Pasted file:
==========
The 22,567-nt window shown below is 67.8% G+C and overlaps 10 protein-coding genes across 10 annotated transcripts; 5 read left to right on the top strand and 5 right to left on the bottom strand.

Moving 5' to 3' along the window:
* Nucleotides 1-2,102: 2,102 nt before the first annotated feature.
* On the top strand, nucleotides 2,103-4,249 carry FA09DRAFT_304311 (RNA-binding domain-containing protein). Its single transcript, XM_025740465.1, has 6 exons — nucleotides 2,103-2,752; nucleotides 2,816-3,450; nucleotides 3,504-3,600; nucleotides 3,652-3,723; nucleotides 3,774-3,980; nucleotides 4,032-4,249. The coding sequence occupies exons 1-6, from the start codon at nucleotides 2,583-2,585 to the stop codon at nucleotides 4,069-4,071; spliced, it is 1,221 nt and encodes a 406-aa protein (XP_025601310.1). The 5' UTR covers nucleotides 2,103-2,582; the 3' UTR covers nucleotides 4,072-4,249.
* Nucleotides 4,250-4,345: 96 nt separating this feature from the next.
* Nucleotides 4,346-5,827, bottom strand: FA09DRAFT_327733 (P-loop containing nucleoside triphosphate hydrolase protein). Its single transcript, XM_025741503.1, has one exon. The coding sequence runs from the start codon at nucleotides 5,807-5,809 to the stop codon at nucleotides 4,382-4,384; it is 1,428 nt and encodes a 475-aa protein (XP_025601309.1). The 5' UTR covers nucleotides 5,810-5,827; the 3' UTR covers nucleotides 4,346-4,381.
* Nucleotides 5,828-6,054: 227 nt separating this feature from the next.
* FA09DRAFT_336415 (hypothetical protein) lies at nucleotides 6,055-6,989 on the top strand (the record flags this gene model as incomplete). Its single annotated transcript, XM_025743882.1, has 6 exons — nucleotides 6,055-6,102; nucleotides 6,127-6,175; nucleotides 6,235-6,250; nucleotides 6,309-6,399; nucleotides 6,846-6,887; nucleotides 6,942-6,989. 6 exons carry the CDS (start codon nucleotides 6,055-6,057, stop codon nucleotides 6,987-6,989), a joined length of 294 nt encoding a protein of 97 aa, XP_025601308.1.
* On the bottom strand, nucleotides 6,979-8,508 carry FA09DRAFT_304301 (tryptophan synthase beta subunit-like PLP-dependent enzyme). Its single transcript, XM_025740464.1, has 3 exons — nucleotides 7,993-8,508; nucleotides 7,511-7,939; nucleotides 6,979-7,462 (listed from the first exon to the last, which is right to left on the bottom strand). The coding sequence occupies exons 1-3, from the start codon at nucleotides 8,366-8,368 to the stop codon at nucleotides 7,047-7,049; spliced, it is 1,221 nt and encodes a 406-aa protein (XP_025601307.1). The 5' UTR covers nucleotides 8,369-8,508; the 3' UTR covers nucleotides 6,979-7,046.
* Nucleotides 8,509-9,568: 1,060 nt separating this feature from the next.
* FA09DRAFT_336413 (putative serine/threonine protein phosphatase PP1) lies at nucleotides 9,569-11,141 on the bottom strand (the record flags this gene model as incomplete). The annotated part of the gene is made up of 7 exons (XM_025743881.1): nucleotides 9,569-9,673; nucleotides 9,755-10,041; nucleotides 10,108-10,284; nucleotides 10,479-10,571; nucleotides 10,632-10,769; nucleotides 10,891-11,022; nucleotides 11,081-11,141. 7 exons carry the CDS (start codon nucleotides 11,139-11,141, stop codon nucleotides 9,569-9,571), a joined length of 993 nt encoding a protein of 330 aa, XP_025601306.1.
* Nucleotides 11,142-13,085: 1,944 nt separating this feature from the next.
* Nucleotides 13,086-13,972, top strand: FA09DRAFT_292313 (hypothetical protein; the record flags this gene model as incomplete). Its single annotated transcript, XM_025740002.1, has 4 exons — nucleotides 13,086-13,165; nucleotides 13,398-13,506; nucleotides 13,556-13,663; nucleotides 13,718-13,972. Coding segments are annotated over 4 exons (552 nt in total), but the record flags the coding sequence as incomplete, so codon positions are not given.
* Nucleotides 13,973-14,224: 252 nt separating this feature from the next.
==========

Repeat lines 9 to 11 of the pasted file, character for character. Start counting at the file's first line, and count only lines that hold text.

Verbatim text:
* On the bottom strand, nucleotides 6,979-8,508 carry FA09DRAFT_304301 (tryptophan synthase beta subunit-like PLP-dependent enzyme). Its single transcript, XM_025740464.1, has 3 exons — nucleotides 7,993-8,508; nucleotides 7,511-7,939; nucleotides 6,979-7,462 (listed from the first exon to the last, which is right to left on the bottom strand). The coding sequence occupies exons 1-3, from the start codon at nucleotides 8,366-8,368 to the stop codon at nucleotides 7,047-7,049; spliced, it is 1,221 nt and encodes a 406-aa protein (XP_025601307.1). The 5' UTR covers nucleotides 8,369-8,508; the 3' UTR covers nucleotides 6,979-7,046.
* Nucleotides 8,509-9,568: 1,060 nt separating this feature from the next.
* FA09DRAFT_336413 (putative serine/threonine protein phosphatase PP1) lies at nucleotides 9,569-11,141 on the bottom strand (the record flags this gene model as incomplete). The annotated part of the gene is made up of 7 exons (XM_025743881.1): nucleotides 9,569-9,673; nucleotides 9,755-10,041; nucleotides 10,108-10,284; nucleotides 10,479-10,571; nucleotides 10,632-10,769; nucleotides 10,891-11,022; nucleotides 11,081-11,141. 7 exons carry the CDS (start codon nucleotides 11,139-11,141, stop codon nucleotides 9,569-9,571), a joined length of 993 nt encoding a protein of 330 aa, XP_025601306.1.